Which is the best cat breed for you?
Welcome back furriends! Can you believe this is our 12th blog post?! If you’re new around here, it’s worth catching up now- we post every week about a range of topics from Kitty Café news to expert cat advice! A few weeks ago we made a post on what to expect when you come to visit us, which by the way, you’ll be able to do in LESS THAN A WEEK! But that’s not what we’re talking about today. Today we’ll be talking about the different cat breeds, and what you should consider when choosing a cat.
Firstly, you should know that the most common type of cat in the UK is a British domesticated shorthair cat (not to be confused with the British Shorthair.) This is the most ‘ordinary’ looking type of cat, in the sense that it doesn’t have any distinguishing features like pedigree breeds do, and that these are the cats you are most likely to see in the streets or at shelters. They're often referred to as a 'moggie'. This is because they are so common and not specially bred, which tends to make them better suited to outdoor life due to their lower financial value (making them less desirable to pet thieves) and the fact that they’re less likely to have health conditions caused by breeding. British domesticated shorthair cats are ideal pets if you’re looking for a cat that doesn’t come with a huge price tag and is still adorably charming. Not only is the initial price low, but insurance is much lower too as they’re less susceptible to genetic conditions! And your options for adoption are endless. Plus, they come in a variety of colours, some with unique markings.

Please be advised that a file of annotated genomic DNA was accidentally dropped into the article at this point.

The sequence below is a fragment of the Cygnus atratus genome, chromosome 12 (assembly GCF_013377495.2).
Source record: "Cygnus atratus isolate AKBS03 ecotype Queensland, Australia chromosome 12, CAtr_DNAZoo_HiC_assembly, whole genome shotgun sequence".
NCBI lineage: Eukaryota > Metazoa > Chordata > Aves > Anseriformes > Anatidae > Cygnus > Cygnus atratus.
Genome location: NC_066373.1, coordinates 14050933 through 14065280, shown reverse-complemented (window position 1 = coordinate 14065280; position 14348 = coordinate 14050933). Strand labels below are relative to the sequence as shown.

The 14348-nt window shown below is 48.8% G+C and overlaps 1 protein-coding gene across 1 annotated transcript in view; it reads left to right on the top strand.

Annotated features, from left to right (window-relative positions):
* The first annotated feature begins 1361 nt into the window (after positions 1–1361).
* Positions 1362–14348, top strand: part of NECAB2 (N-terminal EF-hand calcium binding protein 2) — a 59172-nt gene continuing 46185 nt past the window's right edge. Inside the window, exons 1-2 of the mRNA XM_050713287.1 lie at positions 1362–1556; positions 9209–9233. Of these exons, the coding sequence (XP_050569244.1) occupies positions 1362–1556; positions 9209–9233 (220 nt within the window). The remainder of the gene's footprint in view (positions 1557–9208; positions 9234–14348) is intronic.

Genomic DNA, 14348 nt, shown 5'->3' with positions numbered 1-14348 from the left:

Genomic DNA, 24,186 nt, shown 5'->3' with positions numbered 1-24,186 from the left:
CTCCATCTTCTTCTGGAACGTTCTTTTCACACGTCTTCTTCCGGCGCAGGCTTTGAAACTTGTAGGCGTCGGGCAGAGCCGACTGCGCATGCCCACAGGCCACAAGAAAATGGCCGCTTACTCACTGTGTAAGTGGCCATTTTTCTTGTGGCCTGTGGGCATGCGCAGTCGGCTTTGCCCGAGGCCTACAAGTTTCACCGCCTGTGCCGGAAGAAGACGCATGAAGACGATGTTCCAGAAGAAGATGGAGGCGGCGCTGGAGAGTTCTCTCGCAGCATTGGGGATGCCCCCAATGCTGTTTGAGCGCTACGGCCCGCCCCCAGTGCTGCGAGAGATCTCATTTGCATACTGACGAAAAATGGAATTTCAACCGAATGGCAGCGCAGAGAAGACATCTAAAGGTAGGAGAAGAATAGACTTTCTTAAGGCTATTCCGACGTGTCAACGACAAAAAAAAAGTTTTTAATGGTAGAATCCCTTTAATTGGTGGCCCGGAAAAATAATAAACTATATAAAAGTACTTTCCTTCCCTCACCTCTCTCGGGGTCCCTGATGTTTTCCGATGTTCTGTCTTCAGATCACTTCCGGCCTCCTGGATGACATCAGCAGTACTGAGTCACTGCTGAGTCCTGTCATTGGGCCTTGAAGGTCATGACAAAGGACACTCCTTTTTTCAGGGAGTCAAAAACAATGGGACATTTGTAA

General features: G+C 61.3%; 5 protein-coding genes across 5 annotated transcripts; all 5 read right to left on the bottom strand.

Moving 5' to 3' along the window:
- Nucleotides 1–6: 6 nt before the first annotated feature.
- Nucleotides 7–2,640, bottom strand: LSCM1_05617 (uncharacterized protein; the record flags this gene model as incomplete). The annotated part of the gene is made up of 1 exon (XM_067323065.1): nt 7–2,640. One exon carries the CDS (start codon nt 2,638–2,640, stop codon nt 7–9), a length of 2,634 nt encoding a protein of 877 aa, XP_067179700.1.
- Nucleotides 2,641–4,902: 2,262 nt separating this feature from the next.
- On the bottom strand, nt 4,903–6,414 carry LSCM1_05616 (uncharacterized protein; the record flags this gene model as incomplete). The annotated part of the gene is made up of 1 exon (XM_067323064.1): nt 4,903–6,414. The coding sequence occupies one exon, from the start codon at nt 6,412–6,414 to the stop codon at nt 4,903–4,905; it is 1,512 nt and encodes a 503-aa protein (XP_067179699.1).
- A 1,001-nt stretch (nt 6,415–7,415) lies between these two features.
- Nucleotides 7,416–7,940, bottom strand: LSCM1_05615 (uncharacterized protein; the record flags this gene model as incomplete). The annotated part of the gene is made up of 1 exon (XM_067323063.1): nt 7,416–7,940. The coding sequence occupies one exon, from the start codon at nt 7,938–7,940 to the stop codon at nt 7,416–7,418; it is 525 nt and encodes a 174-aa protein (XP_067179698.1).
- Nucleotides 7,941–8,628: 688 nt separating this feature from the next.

Britain’s most popular breed in recent years has been the Bengal cat, and with its exotic appearance and beautiful markings, it’s not hard to see why! Bengals tend to have a very slim build as well as a shiny coat that combines the markings of a tiger and a leopard. They’re a highly affectionate, inquisitive and intelligent breed which makes them a purrfect pet for some people, but they come at quite the cost so it’s important to weigh up the pros and cons before investing. If you have a young family or other pets, a Bengal may be the way to go, due to their ability to get on well with children and other animals and their even-tempered nature- they’re unlikely to scratch or bite! They also love walking on a lead, which is great if you’re not too comfortable letting your pet roam the streets solo. However, the downsides are that they can get incredibly lonely and they don’t respond the best to using a litter box, so if you’re house-proud or you spend a lot of time away from home, you may want to reconsider this breed.
Similarly, Maine Coons are another very popular breed. Their immense size is unfortunately an indicator of their price tag, but there are many reasons these gentle giants make pawesome pets! We may be biased on this one because of our beloved Heathcliffe, but these cats are truly amazing. They’re highly affectionate, and if you’re looking for cuddles and fusses, they’re the way to go. Another bonus is that they’re never aggressive, unlike a lot of cats that can become irritable if you upset them. This makes Maine Coons another great choice for families with kids. Surprisingly, they hardly shed hair either! You’d have thought that owning such a large cat with such long hair would require a stockpile of lint rollers but, apparently not! However, they are costly and you have to be very careful to find a reputable breeder, as those who charge less may be trying to sell you a cross breed with severe health conditions. You should also be prepared to fork out extra pennies for industrial strength cat climbers as Maine Coons grow to be very heavy!